8/18/04 - Elmer Bernstein - LOS ANGELES -- Elmer Bernstein, the versatile, Oscar-winning composer who scored such movie classics as "The Ten Commandments," "The Great Escape" and "The Magnificent Seven" has died.
Bernstein was 82.
The composer's publicist Cathy Mouton said Bernstein died Wednesday in his sleep at his home after being in failing health for some time.
Bernstein was nominated for an Academy Award 14 times, most recently in 2002 for "Far From Heaven." His only win was for the 1967 film "Thoroughly Modern Millie." Among his Oscar-nominated scores were "To Kill a Mockingbird," "The Man with the Golden Arm" and "The Magnificent Seven."
Born April 4, 1922, in New York City, Bernstein began scoring films and television shows in the early 1950s. His first film credit came in 1951 with "Saturday's Hero."
Also among Bernstein's film scores over the years were "To Kill a Mockingbird," "The Man With the Golden Arm," "Birdman of Alcatraz," "The Great Escape," "Hawaii," "The Great Santini," "Stripes," "Caddyshack," "Airplane!" and "The Blues Brothers."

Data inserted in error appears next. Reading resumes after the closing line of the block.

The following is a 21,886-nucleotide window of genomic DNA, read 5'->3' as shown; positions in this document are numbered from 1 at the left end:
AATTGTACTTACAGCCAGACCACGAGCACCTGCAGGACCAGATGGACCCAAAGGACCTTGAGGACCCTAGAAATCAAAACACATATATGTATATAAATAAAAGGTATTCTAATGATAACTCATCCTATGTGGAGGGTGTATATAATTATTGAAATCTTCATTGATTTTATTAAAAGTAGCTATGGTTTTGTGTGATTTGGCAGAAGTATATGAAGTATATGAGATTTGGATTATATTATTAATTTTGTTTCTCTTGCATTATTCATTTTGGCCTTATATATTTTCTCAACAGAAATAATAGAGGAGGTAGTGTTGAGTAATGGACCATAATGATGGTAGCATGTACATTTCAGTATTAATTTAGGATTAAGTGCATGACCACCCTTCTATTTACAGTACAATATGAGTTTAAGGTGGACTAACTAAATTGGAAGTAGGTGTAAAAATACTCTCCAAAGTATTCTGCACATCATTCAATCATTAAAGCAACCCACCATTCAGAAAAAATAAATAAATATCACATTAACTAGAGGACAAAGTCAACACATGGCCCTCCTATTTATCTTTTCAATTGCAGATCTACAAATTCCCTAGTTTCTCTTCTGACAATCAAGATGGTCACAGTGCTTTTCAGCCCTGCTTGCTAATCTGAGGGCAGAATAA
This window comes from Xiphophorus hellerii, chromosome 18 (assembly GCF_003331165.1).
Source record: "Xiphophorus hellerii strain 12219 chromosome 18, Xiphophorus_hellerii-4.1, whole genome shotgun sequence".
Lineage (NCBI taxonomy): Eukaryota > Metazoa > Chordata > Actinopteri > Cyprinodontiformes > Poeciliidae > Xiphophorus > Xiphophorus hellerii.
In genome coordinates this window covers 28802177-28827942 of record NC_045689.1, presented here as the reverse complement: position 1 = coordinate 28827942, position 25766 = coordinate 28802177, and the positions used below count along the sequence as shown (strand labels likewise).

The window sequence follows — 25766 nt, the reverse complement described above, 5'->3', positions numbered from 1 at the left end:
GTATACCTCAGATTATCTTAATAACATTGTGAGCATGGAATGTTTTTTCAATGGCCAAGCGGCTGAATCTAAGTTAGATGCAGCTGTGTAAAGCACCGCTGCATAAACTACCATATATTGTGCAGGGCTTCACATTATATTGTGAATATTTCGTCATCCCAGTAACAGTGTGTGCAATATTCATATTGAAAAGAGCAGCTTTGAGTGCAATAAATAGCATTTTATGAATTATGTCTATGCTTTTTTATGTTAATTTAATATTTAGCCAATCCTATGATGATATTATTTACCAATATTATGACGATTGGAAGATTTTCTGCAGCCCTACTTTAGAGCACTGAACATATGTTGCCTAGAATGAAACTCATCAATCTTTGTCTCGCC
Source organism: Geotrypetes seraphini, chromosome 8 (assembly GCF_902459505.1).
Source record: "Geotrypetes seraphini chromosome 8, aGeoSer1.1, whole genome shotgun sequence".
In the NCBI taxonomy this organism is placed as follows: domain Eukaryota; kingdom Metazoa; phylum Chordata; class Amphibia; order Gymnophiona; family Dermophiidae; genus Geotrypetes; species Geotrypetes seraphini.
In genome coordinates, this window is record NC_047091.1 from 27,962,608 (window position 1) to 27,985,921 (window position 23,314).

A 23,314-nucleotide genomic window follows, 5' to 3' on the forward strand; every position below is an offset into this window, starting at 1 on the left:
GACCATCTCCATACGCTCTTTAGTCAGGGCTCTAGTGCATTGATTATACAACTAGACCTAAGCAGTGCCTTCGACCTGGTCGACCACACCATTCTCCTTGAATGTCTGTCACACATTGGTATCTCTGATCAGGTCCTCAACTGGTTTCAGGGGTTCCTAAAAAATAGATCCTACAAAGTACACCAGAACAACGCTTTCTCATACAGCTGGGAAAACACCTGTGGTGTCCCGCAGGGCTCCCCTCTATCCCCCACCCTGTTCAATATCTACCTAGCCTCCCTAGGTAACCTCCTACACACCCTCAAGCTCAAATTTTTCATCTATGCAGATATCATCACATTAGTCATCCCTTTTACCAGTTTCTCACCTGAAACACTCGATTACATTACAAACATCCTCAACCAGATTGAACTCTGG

On television, he composed music for such shows as "General Electric Theater" and "Gunsmoke."
Bernstein, who also composed several works for symphony orchestras, was considered a revolutionary by many in the business.
8/12/04 - Julia Child - LOS ANGELES -- Julia Child, whose warbling, encouraging voice and able hands brought the intricacies of French cuisine to American home cooks through her television series and books, died in her sleep three days before what would have been her 92nd birthday.
"America has lost a true national treasure," Nicholas Latimer,
director of publicity for Alfred A. Knopf publishing, said in a statement
Friday. "She will be missed terribly."
''America has lost a true national treasure,'' Nicholas Latimer, director of publicity for Alfred A. Knopf publishing, said in a statement Friday. ''She will be missed terribly.''
The statement said she died Thursday at her home in Santa Barbara, Calif. The cause of death was not given.
A 6-foot-2 American folk hero, ''The French Chef'' was known to her public as Julia, and preached a delight not only in good food but in sharing it, ending her landmark public television lessons at a set table and with the wish, ''Bon appetit.''
''Dining with one's friends and beloved family is certainly one of life's primal and most innocent delights, one that is both soul-satisfying and eternal,'' she said in the introduction to her seventh book, ''The Way to Cook.'' ''In spite of food fads, fitness programs, and health concerns, we must never lose sight of a beautifully conceived meal.''